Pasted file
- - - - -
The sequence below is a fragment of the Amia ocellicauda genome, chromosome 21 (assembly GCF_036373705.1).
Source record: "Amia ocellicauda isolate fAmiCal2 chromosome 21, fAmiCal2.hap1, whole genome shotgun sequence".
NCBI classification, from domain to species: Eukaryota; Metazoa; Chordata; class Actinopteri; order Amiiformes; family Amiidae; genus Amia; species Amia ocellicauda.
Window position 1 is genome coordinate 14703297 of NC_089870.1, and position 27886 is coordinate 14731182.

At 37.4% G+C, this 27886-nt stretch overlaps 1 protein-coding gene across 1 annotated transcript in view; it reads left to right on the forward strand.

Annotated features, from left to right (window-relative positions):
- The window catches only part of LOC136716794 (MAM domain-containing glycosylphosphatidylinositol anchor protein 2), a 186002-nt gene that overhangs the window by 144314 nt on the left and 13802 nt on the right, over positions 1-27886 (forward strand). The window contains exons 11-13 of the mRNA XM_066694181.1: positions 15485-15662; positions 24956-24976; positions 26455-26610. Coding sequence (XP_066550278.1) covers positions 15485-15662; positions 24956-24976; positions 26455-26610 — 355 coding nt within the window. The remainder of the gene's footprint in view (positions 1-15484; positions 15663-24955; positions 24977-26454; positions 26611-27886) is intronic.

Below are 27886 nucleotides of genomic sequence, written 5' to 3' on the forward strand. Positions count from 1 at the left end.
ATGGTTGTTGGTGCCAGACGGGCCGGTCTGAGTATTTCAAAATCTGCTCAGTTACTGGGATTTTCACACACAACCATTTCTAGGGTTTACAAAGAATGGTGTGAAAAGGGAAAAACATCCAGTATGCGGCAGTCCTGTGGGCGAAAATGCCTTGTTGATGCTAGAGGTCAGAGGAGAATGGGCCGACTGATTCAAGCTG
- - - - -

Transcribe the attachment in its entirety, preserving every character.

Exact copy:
The sequence below is a fragment of the Amia ocellicauda genome, chromosome 21 (assembly GCF_036373705.1).
Source record: "Amia ocellicauda isolate fAmiCal2 chromosome 21, fAmiCal2.hap1, whole genome shotgun sequence".
NCBI classification, from domain to species: Eukaryota; Metazoa; Chordata; class Actinopteri; order Amiiformes; family Amiidae; genus Amia; species Amia ocellicauda.
Window position 1 is genome coordinate 14703297 of NC_089870.1, and position 27886 is coordinate 14731182.

At 37.4% G+C, this 27886-nt stretch overlaps 1 protein-coding gene across 1 annotated transcript in view; it reads left to right on the forward strand.

Annotated features, from left to right (window-relative positions):
- The window catches only part of LOC136716794 (MAM domain-containing glycosylphosphatidylinositol anchor protein 2), a 186002-nt gene that overhangs the window by 144314 nt on the left and 13802 nt on the right, over positions 1-27886 (forward strand). The window contains exons 11-13 of the mRNA XM_066694181.1: positions 15485-15662; positions 24956-24976; positions 26455-26610. Coding sequence (XP_066550278.1) covers positions 15485-15662; positions 24956-24976; positions 26455-26610 — 355 coding nt within the window. The remainder of the gene's footprint in view (positions 1-15484; positions 15663-24955; positions 24977-26454; positions 26611-27886) is intronic.

Below are 27886 nucleotides of genomic sequence, written 5' to 3' on the forward strand. Positions count from 1 at the left end.
ATGGTTGTTGGTGCCAGACGGGCCGGTCTGAGTATTTCAAAATCTGCTCAGTTACTGGGATTTTCACACACAACCATTTCTAGGGTTTACAAAGAATGGTGTGAAAAGGGAAAAACATCCAGTATGCGGCAGTCCTGTGGGCGAAAATGCCTTGTTGATGCTAGAGGTCAGAGGAGAATGGGCCGACTGATTCAAGCTG